The Hilton Worldwide Holdings company turns to take a back seat on real estate investment, by converting it to a real estate investment trust to amplify shareholder earnings and timeshare business. This has resulted in a net income which has multiplied five times.
In pre-market trading, its shares were up 5% on the news.
Waldorf Astoria hotels owner Hilton Worldwide Holdings will spin off most of its real estate assets into a real estate investment trust, joining a list of companies turning to the tax-efficient structure to maximize shareholder returns.
In the past year, companies including casino operator MGM Resorts International MGM 1.96% and restaurants owner Darden Restaurant DRI -0.08% have announced REITs, which distribute 90 percent of their taxable income to shareholders.
Hilton, which is also spinning off its timeshare business into a separate publicly traded company, said on Friday that the REIT would own about 70 hotel properties with 35,000 rooms.
The company’s shares rose 8% in light premarket trading.
Hilton HLT 2.87% owned or leased 144 hotel properties around the world at the end of 2014. Analysts estimate that the properties are worth more than $10 billion.
“We think this (the spinoffs) makes sense by simplifying the businesses and should result in a higher net valuation multiple,” J.P.Morgan analyst Joseph Greff wrote in a note.
The hotel operator expects to complete the spinoffs of both its real estate assets and its timeshare business, Hilton Grand Vacations, by the end of the year.
Hilton Grand Vacations manages nearly 50 club resorts in the United States and Europe. The business accounted for about 12% of Hilton‘s total revenue in the fourth quarter.
The net income attributable to Hilton‘s shareholders rose five-fold to $814 million, or 82 cents per share, in the quarter ended Dec. 31, mainly due to a tax benefit of $640 million.
Excluding items, the company earned 22 cents per share, in line with the average analyst estimate, according to Thomson Reuters I/B/E/S.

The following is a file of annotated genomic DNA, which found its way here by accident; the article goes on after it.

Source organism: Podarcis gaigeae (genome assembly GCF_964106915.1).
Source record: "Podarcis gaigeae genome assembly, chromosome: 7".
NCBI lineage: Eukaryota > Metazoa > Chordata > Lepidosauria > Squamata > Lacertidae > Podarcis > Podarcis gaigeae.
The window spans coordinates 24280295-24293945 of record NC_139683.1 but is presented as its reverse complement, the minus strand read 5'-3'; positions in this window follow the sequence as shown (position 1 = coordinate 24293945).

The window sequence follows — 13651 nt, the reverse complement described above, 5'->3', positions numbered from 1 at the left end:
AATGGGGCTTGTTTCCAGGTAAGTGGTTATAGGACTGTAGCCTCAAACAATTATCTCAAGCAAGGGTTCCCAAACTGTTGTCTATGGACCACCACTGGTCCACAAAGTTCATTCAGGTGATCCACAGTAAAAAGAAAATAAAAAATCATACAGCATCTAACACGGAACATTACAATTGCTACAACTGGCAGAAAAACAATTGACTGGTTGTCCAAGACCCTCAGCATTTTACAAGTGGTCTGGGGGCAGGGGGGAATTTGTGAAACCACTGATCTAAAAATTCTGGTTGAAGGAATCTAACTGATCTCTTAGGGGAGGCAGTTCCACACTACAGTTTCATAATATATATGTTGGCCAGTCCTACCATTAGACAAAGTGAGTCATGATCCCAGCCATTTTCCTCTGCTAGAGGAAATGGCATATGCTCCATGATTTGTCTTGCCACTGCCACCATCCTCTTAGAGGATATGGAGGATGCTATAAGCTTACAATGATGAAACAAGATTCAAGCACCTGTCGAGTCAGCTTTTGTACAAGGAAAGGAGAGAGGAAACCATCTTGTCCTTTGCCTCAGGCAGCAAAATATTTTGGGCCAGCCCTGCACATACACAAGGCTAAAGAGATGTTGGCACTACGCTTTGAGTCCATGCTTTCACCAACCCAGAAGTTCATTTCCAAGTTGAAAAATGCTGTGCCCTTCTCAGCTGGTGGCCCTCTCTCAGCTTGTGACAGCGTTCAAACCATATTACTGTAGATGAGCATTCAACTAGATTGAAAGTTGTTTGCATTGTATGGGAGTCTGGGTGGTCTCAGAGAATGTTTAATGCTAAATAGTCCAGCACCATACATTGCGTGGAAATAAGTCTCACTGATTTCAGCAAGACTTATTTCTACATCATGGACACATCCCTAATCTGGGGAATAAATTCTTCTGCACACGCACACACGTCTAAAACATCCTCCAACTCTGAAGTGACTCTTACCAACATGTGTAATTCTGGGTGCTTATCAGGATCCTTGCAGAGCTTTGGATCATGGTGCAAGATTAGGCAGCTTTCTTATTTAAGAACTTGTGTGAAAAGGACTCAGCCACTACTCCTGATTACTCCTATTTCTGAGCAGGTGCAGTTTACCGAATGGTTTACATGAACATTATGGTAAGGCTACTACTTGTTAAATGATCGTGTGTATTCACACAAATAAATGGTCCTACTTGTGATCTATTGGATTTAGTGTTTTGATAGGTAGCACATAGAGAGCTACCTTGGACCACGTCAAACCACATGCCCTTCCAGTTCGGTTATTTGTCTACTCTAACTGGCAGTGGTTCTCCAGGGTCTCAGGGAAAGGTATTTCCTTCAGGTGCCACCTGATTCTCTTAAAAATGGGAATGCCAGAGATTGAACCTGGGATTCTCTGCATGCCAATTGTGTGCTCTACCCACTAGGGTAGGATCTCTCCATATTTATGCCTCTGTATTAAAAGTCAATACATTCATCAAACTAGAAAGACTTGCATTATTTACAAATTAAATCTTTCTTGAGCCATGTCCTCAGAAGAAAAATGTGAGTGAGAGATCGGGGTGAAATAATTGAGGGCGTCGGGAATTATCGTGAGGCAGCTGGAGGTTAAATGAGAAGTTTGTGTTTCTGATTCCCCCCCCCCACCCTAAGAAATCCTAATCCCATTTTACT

Revenue rose about 1% to $2.86 billion, but missed the average estimate of $2.96 billion, hurt by a decline in occupancy and room rates in the Middle East and Africa.
The company’s shares were trading at $21.85 before the bell.
Up to Thursday’s close, the stock had fallen about 28% in the past 12 months, while the Dow Jones U.S. Hotels index had declined about 17%.
Deutsche Bank Securities and Goldman Sachs were Hilton‘s financial advisers for the spinoffs.
Hilton Worldwide Holdings Inc. (NYSE: HLT) will separate its real estate holdings and its timeshare business into new companies, creating three separate entities and leaving Hilton as primarily a hotel management company.
The move was suggested in December, and the statement Friday from Hilton confirms the scuttlebutt at the time: Hilton has received permission from the Internal Revenue Service to spin off its real estate into a REIT through a tax-free transaction.
The Hilton REIT spinoff will be perhaps one of the last of its kind, given that Congress recently passed legislation that would require corporations to pay capital gains taxes on those transactions, although it agreed to create an exception for companies that had contacted the IRS before Dec. 7, 2015.
The moves will create a publicly traded REIT that holds Hilton’s considerable real estate portfolio, as well as a separate, publicly traded company for the timeshare business, which will continue to be called Hilton Grand Vacations.
The REIT, which is to be named, will include about 70 properties totaling 35,000 rooms. In all, Hilton Worldwide’s real estate portfolio is worth more than $10 billion, and sales from those properties represented more than 42 percent of the company’s revenue in 2013. Shareholders and analysts have been asking about the company’s plans for that real estate practically since the company’s 2013 initial public offering.
Hilton CEO Chris Nassetta has said since the IPO that it was his goal to pursue an asset-light model, and that the company was considering a number of alternatives to address the real estate. The company has already made some moves toward this goal: Hilton sold the Waldorf-Astoria Hotel in New York City in 2014 for $1.95 billion, and sold part of its Hilton Hawaiian Village property for a timeshare development in 2013.
Hilton will distribute the new entities’ stocks to existing shareholders, according to a statement from the company. The transactions are expected to be complete by the end of the year.
The company also reported earnings Friday, reporting revenue of $2.89 billion for the fourth quarter of 2015, which was up 2.2 percent from the same period last year but missed projections by $70 million.
Hilton shares were trading at $20.47 shortly after the bell Friday morning, up 1.3 percent.